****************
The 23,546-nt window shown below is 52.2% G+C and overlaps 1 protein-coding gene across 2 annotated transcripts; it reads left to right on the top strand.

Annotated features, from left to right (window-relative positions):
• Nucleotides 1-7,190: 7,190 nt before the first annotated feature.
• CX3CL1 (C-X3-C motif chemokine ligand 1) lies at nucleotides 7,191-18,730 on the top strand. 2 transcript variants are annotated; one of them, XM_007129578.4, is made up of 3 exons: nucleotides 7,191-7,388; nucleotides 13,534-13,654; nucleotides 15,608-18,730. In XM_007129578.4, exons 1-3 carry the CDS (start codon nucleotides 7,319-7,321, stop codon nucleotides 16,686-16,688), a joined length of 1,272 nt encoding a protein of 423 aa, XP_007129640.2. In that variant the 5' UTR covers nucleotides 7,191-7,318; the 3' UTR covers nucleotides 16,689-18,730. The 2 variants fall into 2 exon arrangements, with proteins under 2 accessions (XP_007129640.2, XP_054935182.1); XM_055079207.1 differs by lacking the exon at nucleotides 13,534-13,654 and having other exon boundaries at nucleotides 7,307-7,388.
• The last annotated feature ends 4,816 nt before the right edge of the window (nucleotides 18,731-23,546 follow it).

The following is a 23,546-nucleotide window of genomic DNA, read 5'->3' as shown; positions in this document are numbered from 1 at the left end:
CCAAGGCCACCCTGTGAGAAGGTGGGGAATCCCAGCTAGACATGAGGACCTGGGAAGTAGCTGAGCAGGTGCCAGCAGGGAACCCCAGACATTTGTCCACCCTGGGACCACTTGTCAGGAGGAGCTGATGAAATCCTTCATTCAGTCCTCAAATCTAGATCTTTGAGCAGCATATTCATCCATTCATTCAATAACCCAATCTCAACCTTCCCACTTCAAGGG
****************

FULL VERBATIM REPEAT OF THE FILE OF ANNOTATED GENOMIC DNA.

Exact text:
The 23,546-nt window shown below is 52.2% G+C and overlaps 1 protein-coding gene across 2 annotated transcripts; it reads left to right on the top strand.

Annotated features, from left to right (window-relative positions):
• Nucleotides 1-7,190: 7,190 nt before the first annotated feature.
• CX3CL1 (C-X3-C motif chemokine ligand 1) lies at nucleotides 7,191-18,730 on the top strand. 2 transcript variants are annotated; one of them, XM_007129578.4, is made up of 3 exons: nucleotides 7,191-7,388; nucleotides 13,534-13,654; nucleotides 15,608-18,730. In XM_007129578.4, exons 1-3 carry the CDS (start codon nucleotides 7,319-7,321, stop codon nucleotides 16,686-16,688), a joined length of 1,272 nt encoding a protein of 423 aa, XP_007129640.2. In that variant the 5' UTR covers nucleotides 7,191-7,318; the 3' UTR covers nucleotides 16,689-18,730. The 2 variants fall into 2 exon arrangements, with proteins under 2 accessions (XP_007129640.2, XP_054935182.1); XM_055079207.1 differs by lacking the exon at nucleotides 13,534-13,654 and having other exon boundaries at nucleotides 7,307-7,388.
• The last annotated feature ends 4,816 nt before the right edge of the window (nucleotides 18,731-23,546 follow it).

The following is a 23,546-nucleotide window of genomic DNA, read 5'->3' as shown; positions in this document are numbered from 1 at the left end:
CCAAGGCCACCCTGTGAGAAGGTGGGGAATCCCAGCTAGACATGAGGACCTGGGAAGTAGCTGAGCAGGTGCCAGCAGGGAACCCCAGACATTTGTCCACCCTGGGACCACTTGTCAGGAGGAGCTGATGAAATCCTTCATTCAGTCCTCAAATCTAGATCTTTGAGCAGCATATTCATCCATTCATTCAATAACCCAATCTCAACCTTCCCACTTCAAGGG